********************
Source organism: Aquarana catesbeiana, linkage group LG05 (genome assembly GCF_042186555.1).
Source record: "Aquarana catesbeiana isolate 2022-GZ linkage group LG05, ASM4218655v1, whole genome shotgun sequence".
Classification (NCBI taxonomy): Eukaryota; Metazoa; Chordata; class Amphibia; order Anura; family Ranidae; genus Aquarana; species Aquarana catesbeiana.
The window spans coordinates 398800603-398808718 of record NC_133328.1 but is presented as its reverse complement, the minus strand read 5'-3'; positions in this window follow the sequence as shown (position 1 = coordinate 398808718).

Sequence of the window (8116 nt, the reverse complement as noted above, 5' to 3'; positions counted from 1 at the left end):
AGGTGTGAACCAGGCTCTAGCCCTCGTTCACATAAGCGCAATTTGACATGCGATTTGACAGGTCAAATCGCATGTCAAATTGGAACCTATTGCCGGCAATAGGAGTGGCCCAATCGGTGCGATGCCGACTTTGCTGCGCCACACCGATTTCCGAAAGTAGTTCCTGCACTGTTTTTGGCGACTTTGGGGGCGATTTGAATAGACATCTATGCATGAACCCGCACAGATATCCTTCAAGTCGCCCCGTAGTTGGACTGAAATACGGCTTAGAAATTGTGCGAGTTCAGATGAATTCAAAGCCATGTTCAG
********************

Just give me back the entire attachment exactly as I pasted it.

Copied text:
Source organism: Aquarana catesbeiana, linkage group LG05 (genome assembly GCF_042186555.1).
Source record: "Aquarana catesbeiana isolate 2022-GZ linkage group LG05, ASM4218655v1, whole genome shotgun sequence".
Classification (NCBI taxonomy): Eukaryota; Metazoa; Chordata; class Amphibia; order Anura; family Ranidae; genus Aquarana; species Aquarana catesbeiana.
The window spans coordinates 398800603-398808718 of record NC_133328.1 but is presented as its reverse complement, the minus strand read 5'-3'; positions in this window follow the sequence as shown (position 1 = coordinate 398808718).

Sequence of the window (8116 nt, the reverse complement as noted above, 5' to 3'; positions counted from 1 at the left end):
AGGTGTGAACCAGGCTCTAGCCCTCGTTCACATAAGCGCAATTTGACATGCGATTTGACAGGTCAAATCGCATGTCAAATTGGAACCTATTGCCGGCAATAGGAGTGGCCCAATCGGTGCGATGCCGACTTTGCTGCGCCACACCGATTTCCGAAAGTAGTTCCTGCACTGTTTTTGGCGACTTTGGGGGCGATTTGAATAGACATCTATGCATGAACCCGCACAGATATCCTTCAAGTCGCCCCGTAGTTGGACTGAAATACGGCTTAGAAATTGTGCGAGTTCAGATGAATTCAAAGCCATGTTCAG